The average funded ratio of corporate defined benefit (DB) plans improved in September from 82.5% to 84%, according to Northern Trust Asset Management (NTAM). Both positive returns in the equity market along with lower liabilities led to higher funded ratio.
NTAM says global equity market returns were up approximately 2.1% during the month. The average discount rate increased from 2.56% to 2.69% during the month.
Jessica Hart, head of OCIO Retirement Practice, notes, “Even though the Fed cut rates by 25 bps, the average liability discount rate climbed by 13 bps. This highlights the reality that for pension plans, movement at the long end of the yield curve is more impactful than the headline Fed rate.”
According to River and Mercantile’s monthly Retirement Update, long term interest rates saw some of the steepest rises in recent memory in early September, with the 10 year U.S. Treasury yield rising approximately 30 bps in a few days. This increase was not fully sustained for the rest of the month but discount rates did remain higher compared to their multi-year lows achieved in August.
Looking ahead, Michael Clark, director and consulting actuary at River and Mercantile, says, “Plan sponsors most likely experienced a funded status improvement in September; however, October is already shaping up to be another volatile month with discount rates fluctuating higher and lower than where they ended in September and equity markets experiencing more dramatic declines through the first few days of the month.”
October Three’s September 2019 Pension Finance Update reiterates the impact of the longer end of the yield curve. Both model plans it tracks gained ground last month. Plan A’s funded status improved 2% but remains down almost 5% for the year, while Plan B’s funded status was up less than 1% and remains down 1% through the first three quarters of 2019.
Plan A is a traditional plan (duration 12 at 5.5%) with a 60/40 asset allocation, while Plan B is a largely retired plan (duration 9 at 5.5%) with a 20/80 allocation with a greater emphasis on corporate and long-duration bonds. “Corporate bond yields rose more than 0.1% in September—the first meaningful upward move this year—providing some relief to pension sponsors. Pension liabilities fell 1% to 2% in September but remain up 14% to 23% for the year, with long duration plans seeing the largest increases,” says Brian Donohue, partner at October Three Consulting.
As for funded status of specific sectors of the S&P, Wilshire Consulting estimates that the aggregate funded ratio for U.S. corporate pension plans sponsored by S&P 500 companies increased by 1.8 percentage points to end the month of September at 84.9%. The monthly change in funding resulted from a 2.1% decrease in liability values partially offset by a 0.1% decrease in asset values.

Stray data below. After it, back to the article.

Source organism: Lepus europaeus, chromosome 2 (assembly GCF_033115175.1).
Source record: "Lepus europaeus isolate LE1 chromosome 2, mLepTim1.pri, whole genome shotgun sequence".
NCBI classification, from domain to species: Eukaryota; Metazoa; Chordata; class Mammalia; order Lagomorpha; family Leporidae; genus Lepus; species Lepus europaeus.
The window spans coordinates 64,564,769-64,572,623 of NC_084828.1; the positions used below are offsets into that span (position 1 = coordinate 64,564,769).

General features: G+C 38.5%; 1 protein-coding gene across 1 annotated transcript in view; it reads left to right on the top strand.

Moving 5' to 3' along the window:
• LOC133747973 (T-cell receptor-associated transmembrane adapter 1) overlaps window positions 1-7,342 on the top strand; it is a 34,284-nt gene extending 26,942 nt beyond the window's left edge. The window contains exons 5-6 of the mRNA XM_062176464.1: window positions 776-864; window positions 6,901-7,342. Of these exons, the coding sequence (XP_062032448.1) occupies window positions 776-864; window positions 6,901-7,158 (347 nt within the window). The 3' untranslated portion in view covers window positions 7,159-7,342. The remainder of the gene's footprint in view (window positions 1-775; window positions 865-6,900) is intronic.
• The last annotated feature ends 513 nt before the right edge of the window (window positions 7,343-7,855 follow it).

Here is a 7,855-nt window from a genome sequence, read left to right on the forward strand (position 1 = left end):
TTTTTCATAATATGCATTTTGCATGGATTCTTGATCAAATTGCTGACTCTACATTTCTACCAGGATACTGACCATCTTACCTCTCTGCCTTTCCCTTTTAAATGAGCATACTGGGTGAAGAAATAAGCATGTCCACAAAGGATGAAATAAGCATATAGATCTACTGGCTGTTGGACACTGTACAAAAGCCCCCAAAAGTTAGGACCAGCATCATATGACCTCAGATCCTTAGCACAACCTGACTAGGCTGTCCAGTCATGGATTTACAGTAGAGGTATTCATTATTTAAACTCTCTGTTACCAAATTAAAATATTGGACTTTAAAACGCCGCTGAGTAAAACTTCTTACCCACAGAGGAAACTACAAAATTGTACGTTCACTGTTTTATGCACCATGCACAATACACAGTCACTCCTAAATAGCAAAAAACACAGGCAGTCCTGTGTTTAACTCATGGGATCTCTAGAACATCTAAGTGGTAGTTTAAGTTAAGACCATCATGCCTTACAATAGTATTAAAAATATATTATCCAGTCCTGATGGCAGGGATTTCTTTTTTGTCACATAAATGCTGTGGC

For the same reasons, the estimated aggregate funding level of pension plans sponsored by S&P 1500 companies increased by 2% in September to 84%, according to Mercer. “This reversed some of the deterioration in August, as interest rates bounced back some during September, but they are still near their historic lows. Plan sponsors should be diligent to review their pension risk stance as there is continued concern with potential late cycle dynamics,” says Scott Jarboe, a partner in Mercer’s Wealth Business.
DB plan funded status down in Q319
Despite September’s increase, the aggregate funded ratio of S&P 500 plans is estimated to be down 2.9 percentage points during the third quarter, Wilshire Consulting estimates. It is down 2.6 percentage points year-to-date and 8.8 percentage points over the trailing twelve-months.
Barrow, Hanley, Mewhinney & Strauss, LLC has estimated that the average funded ratio of corporate DB plans sponsored by companies in the Russell 3000 fell to 85% as of September 30, from 87.8% as of June 30. Liability increases outpaced asset gains during the quarter causing the decrease in funded ratio.
The company says plan sponsors have diverged in methods to address pension funding headwinds. Approaches have ranged from making voluntary contributions to re-risking asset allocations.
Legal & General Investment Management America’s (LGIMA) Pension Fiscal Fitness Monitor, a quarterly estimate of the change in health of a typical U.S. corporate DB plan, shows pension funding ratios decreased over the third quarter of 2019. LGIMA estimates the average funding ratio declined from 83.1% to 79.2% over the quarter based on market movements.Ciaran Carr, senior solutions strategist at LGIMA, says, “The third quarter saw significant volatility in U.S. interest rates. Plans that adopted a well-designed [liability-driven investing] program were likely better protected; as a result, those plans experienced fewer drawdowns in funded status over the period. Adopting a more tailored fixed income allocation through a Completion framework can help protect funded status drawdowns and complement a plan’s de-risking glidepath.”
LGIMA explains that a completion framework enables an LDI manager to take a holistic view of the plan’s overall strategy. A completion portfolio incorporates a plan’s liability cashflows and actuarial discounting methodology to determine the key rate duration profile of the liability. After accounting for external fixed income manager exposures, implementing a custom Treasury portfolio can help a plan meet its hedging objectives across the curve. By minimizing curve risk exposures and completing to target hedging ratios, a plan will be better positioned to mitigate funded status volatility.
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